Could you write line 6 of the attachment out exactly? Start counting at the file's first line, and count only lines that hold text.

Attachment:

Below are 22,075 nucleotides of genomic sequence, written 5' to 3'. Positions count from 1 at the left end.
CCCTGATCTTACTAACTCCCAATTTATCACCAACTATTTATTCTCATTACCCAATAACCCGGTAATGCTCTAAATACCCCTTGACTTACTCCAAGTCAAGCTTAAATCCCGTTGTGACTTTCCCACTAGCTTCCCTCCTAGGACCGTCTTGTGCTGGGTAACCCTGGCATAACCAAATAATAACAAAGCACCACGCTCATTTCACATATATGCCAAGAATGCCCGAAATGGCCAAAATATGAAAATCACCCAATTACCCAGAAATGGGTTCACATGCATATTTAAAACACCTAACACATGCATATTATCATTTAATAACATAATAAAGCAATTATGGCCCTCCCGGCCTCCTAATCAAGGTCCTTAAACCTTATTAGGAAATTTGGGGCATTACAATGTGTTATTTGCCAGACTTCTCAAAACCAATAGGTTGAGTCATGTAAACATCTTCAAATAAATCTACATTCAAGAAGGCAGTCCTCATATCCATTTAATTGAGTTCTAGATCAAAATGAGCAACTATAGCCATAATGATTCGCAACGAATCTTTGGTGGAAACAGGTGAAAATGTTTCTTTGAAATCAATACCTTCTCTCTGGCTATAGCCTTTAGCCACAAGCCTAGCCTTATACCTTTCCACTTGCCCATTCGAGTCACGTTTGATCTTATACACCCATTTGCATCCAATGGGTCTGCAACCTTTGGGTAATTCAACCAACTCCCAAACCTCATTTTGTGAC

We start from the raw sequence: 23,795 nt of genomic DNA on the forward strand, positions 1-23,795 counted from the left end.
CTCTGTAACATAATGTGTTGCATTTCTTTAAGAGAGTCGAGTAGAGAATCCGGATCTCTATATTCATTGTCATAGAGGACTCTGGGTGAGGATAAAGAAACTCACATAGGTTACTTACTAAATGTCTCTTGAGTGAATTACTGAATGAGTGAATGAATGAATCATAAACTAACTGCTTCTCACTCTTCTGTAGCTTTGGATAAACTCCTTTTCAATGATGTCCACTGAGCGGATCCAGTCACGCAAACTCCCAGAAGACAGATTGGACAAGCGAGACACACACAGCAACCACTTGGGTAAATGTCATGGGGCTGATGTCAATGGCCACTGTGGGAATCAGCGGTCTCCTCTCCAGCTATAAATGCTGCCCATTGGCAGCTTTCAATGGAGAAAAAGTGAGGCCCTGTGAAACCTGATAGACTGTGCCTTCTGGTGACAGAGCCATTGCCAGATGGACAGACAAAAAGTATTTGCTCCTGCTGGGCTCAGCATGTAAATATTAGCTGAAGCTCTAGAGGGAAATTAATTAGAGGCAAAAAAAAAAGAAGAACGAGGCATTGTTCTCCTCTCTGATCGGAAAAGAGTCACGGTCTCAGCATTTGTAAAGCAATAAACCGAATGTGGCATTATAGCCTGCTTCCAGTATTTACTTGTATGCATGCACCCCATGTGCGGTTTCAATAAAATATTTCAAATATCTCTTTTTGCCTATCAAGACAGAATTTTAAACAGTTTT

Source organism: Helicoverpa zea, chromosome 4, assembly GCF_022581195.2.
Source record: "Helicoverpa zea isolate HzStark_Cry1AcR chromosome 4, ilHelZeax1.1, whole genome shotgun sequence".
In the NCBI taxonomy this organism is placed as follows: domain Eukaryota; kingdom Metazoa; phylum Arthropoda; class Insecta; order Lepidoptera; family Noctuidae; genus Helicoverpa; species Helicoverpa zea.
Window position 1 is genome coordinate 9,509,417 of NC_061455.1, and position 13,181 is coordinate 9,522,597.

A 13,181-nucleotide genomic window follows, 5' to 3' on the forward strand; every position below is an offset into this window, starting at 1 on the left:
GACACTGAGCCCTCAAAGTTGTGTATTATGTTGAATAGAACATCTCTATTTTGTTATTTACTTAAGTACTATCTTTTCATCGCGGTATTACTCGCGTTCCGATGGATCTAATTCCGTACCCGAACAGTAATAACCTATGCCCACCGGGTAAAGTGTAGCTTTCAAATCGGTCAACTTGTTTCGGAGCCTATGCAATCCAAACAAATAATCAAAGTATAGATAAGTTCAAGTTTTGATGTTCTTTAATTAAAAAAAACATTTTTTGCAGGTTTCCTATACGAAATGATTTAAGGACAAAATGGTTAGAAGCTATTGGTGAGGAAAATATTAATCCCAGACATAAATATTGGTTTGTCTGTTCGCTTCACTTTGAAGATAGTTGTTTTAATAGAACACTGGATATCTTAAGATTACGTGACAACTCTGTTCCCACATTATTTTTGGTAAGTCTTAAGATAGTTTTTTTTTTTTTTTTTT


Source record: "Helicoverpa zea isolate HzStark_Cry1AcR chromosome 4, ilHelZeax1.1, whole genome shotgun sequence".